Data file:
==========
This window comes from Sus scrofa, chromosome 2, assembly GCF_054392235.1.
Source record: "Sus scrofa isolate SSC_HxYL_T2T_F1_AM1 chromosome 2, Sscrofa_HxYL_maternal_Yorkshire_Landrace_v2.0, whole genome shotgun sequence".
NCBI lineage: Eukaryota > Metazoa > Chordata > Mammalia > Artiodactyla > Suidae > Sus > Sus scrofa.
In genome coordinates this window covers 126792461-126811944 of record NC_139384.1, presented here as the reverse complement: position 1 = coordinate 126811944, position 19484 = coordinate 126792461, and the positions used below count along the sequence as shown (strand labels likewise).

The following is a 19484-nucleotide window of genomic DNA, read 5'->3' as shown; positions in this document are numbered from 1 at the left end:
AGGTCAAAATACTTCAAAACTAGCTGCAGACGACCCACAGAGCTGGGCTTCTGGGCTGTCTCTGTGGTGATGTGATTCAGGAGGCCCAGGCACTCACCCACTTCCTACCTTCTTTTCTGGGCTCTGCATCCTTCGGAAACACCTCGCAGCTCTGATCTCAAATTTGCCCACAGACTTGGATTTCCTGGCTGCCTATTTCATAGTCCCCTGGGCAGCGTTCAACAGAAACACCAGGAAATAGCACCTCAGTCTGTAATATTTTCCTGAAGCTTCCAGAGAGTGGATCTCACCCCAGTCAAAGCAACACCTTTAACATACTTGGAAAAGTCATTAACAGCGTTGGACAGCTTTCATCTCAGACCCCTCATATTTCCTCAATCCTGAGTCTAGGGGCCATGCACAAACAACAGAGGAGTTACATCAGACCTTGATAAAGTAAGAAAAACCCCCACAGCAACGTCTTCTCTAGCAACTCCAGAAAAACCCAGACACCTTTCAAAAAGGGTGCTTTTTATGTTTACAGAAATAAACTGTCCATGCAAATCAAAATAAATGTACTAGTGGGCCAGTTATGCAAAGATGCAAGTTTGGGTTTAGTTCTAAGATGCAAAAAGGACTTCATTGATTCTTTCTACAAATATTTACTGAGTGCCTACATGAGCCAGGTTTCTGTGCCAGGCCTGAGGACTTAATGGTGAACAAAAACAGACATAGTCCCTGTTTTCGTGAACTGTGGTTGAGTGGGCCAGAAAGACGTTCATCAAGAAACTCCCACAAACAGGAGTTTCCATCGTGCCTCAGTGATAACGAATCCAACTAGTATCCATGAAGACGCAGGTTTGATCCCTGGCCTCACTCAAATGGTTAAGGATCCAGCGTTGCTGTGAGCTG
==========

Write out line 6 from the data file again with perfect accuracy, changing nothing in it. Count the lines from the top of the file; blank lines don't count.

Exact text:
AGGTCAAAATACTTCAAAACTAGCTGCAGACGACCCACAGAGCTGGGCTTCTGGGCTGTCTCTGTGGTGATGTGATTCAGGAGGCCCAGGCACTCACCCACTTCCTACCTTCTTTTCTGGGCTCTGCATCCTTCGGAAACACCTCGCAGCTCTGATCTCAAATTTGCCCACAGACTTGGATTTCCTGGCTGCCTATTTCATAGTCCCCTGGGCAGCGTTCAACAGAAACACCAGGAAATAGCACCTCAGTCTGTAATATTTTCCTGAAGCTTCCAGAGAGTGGATCTCACCCCAGTCAAAGCAACACCTTTAACATACTTGGAAAAGTCATTAACAGCGTTGGACAGCTTTCATCTCAGACCCCTCATATTTCCTCAATCCTGAGTCTAGGGGCCATGCACAAACAACAGAGGAGTTACATCAGACCTTGATAAAGTAAGAAAAACCCCCACAGCAACGTCTTCTCTAGCAACTCCAGAAAAACCCAGACACCTTTCAAAAAGGGTGCTTTTTATGTTTACAGAAATAAACTGTCCATGCAAATCAAAATAAATGTACTAGTGGGCCAGTTATGCAAAGATGCAAGTTTGGGTTTAGTTCTAAGATGCAAAAAGGACTTCATTGATTCTTTCTACAAATATTTACTGAGTGCCTACATGAGCCAGGTTTCTGTGCCAGGCCTGAGGACTTAATGGTGAACAAAAACAGACATAGTCCCTGTTTTCGTGAACTGTGGTTGAGTGGGCCAGAAAGACGTTCATCAAGAAACTCCCACAAACAGGAGTTTCCATCGTGCCTCAGTGATAACGAATCCAACTAGTATCCATGAAGACGCAGGTTTGATCCCTGGCCTCACTCAAATGGTTAAGGATCCAGCGTTGCTGTGAGCTG